Daniel Mendelsohn at the NYRB:
This familiar Strindbergian theme is underscored in The Best Intentions by an ingenious device to which the author turns more than once: the juxtaposition of some ostensibly documentary evidence from the “real life” that he’s fictionalizing—a photograph he has found of this or that relative or an entry in someone’s diary—with his novelistic reconstruction of the person or incident in question. This technique can shed ironic light on the characters. A passage, for instance, when Bergman quotes a diary entry by Henrik’s mother, Alma, after she meets her future daughter-in-law for the first time: “Henrik came with his fiancée. She is surprisingly beautiful and he seems happy. Fredrik Paulin called in the evening. He talked about tedious things from the past. That was inappropriate and made Henrik sad.”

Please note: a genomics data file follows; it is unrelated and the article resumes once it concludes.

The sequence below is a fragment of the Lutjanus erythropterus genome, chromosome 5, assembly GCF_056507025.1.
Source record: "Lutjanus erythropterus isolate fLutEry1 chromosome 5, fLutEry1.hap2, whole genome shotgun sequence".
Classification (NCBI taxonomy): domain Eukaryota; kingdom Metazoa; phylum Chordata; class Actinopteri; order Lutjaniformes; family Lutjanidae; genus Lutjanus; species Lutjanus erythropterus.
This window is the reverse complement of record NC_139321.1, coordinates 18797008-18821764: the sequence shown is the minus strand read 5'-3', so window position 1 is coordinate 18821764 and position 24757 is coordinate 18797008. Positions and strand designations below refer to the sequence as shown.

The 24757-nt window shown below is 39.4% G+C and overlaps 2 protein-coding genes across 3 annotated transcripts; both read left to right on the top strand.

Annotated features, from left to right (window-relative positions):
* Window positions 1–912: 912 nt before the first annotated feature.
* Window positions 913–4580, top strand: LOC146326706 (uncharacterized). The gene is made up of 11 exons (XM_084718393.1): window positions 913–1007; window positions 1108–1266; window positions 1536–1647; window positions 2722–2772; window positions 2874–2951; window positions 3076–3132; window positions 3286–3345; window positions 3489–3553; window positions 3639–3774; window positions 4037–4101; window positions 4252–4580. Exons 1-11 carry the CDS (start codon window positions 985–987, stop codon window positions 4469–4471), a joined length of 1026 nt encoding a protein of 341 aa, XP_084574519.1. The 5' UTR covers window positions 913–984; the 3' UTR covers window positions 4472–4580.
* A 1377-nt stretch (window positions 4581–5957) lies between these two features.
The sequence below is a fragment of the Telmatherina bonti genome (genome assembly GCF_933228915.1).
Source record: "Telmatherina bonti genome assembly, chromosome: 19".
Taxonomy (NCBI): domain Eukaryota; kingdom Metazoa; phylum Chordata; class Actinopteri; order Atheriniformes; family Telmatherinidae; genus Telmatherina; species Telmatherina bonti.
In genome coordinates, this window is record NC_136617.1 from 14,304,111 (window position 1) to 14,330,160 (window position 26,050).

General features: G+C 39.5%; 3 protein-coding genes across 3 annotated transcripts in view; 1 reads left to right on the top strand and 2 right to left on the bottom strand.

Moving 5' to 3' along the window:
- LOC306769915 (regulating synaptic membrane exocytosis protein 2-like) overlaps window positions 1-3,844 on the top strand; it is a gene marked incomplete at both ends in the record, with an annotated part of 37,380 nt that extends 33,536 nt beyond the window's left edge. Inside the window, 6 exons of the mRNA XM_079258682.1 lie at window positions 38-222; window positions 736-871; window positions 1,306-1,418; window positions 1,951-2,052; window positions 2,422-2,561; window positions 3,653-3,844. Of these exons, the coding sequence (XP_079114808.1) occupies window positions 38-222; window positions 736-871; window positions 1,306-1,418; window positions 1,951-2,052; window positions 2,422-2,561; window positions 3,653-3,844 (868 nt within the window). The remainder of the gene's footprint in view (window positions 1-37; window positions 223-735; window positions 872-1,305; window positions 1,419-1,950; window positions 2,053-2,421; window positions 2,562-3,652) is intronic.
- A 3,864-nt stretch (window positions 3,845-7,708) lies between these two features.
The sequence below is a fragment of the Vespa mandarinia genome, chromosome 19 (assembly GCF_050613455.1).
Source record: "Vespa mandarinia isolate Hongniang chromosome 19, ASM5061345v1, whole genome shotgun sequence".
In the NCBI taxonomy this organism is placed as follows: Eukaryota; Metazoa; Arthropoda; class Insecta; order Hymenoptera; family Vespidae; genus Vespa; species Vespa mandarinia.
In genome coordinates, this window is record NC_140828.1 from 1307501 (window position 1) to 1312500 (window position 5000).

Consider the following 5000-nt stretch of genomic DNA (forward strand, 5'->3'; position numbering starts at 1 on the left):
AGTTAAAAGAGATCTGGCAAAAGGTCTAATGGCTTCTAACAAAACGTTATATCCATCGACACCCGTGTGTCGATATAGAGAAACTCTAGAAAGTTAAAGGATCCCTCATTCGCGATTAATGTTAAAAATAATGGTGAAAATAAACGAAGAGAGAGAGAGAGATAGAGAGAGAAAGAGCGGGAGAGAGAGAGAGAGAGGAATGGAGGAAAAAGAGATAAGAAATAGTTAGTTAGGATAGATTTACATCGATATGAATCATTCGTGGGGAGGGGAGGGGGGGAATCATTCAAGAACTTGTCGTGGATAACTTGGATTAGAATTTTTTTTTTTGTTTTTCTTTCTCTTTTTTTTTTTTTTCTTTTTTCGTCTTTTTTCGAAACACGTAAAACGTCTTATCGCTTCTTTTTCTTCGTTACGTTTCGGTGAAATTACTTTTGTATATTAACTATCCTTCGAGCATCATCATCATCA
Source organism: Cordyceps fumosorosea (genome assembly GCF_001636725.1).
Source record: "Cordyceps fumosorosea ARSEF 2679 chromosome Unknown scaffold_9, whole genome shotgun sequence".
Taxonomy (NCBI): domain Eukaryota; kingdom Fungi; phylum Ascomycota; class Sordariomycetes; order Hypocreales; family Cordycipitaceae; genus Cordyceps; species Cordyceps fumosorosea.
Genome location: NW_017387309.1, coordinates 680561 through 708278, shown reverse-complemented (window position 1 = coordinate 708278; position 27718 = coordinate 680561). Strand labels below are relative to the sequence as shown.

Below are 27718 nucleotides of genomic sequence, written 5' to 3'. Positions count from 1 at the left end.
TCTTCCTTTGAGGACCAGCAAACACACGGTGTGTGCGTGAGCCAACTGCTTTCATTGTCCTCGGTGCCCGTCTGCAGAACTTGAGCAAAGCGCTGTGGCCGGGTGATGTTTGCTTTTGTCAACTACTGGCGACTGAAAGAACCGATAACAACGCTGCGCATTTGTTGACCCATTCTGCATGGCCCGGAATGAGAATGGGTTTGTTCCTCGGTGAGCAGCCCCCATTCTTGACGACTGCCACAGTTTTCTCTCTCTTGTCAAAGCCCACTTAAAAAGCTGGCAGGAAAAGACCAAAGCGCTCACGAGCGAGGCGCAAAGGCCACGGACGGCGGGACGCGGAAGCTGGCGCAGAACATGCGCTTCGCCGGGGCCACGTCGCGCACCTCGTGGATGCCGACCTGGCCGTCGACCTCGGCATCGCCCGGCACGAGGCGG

This text is cited, pointedly, at the end of a long passage that has dramatized the moment that Alma so tersely summarizes in her diary: the visit by Anna, the interruption of the family friend, Fredrik.